‘He was transferred to the C. I. D. and luck was with him at first, but since he had been promoted to be Detective-Inspector, it had deserted him; he had bungled the Oughborough case, and believed it wasn’t by chance that since then only dull routine enquiries seemed to come his way.’
I think this places Guy Northeast in a more vulnerable position.
From a puzzle point of view, I don’t think this book is particularly satisfying. The investigation is rather dull and the key way of identifying the culprit comes out of nowhere. This clue needed to be used or filtered into the story in a more effective manner and looking back at the story it felt like is a case where there was not much evidence to go on. Fortunately, for our police detective, the killer’s diary takes the place of a verbal confession and fills in the large gaps. The choice of murderer is not a bad one, but they needed a better story to surround them. The ending comes rather like a whimper.
Oh, dear my second poor read in a row. Hope I can break the cycle with my next read!
Well, if a character is utterly repugnant, I will be rooting for him or her to be the next murderee. There must be something attractive about the investigator, even if it is only his/her commitment to obtaining justice for the victim.
haha I think in this book you might have wanted an entire neighbourhood massacre lol!
Ouch! Thank you for the warning.
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In a way the title is interesting because it’s so strange, in terms of why anyone would choose that for a title. I have a book called Police at the Station and They Don’t Look Friendly, which may be even weirder.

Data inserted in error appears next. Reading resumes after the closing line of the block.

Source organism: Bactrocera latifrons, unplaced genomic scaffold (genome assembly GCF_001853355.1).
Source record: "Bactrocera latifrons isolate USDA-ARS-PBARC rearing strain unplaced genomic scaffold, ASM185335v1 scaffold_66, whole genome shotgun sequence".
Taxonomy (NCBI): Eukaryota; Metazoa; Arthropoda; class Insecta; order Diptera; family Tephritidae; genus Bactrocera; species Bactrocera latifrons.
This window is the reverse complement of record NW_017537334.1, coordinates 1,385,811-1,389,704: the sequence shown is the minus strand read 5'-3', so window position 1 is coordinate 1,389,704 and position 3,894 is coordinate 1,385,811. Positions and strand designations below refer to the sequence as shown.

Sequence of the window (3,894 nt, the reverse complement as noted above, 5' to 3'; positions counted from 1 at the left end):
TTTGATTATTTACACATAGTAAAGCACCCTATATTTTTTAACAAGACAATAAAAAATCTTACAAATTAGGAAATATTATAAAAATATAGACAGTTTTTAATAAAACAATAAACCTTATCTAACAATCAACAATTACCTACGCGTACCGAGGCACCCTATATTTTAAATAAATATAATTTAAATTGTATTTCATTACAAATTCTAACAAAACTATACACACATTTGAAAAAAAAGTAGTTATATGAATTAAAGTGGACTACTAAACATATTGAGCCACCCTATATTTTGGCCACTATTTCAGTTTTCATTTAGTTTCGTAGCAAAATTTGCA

On a slight tangent, I wish publishers had never changed titles of British books for the American market. It’s almost never necessary or an improvement.
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Ah reverse psychology, make the title so boring and bland that it becomes noticeable!
Thinking of Christie’s book title changes, I think some did seem more unnecessary than others, such as the change to The Sittaford Mystery title.
My very favorite offbeat title for a mystery is Summertime, the Cats Are Bored. A translation of a good French procedural.
And yes that abysmal habit of changing book titles has been responsible for my buying any number of duplicate books.
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That is definitely a fun title with the cats in!
[…] familiar than others. Yet surprisingly quite a few of these turned out to be dud reads, such as They Rang Up the Police (1939) by Joanna Cannan, The Mad Hatter Mystery (1933) by John Dickson Carr and Harriette […]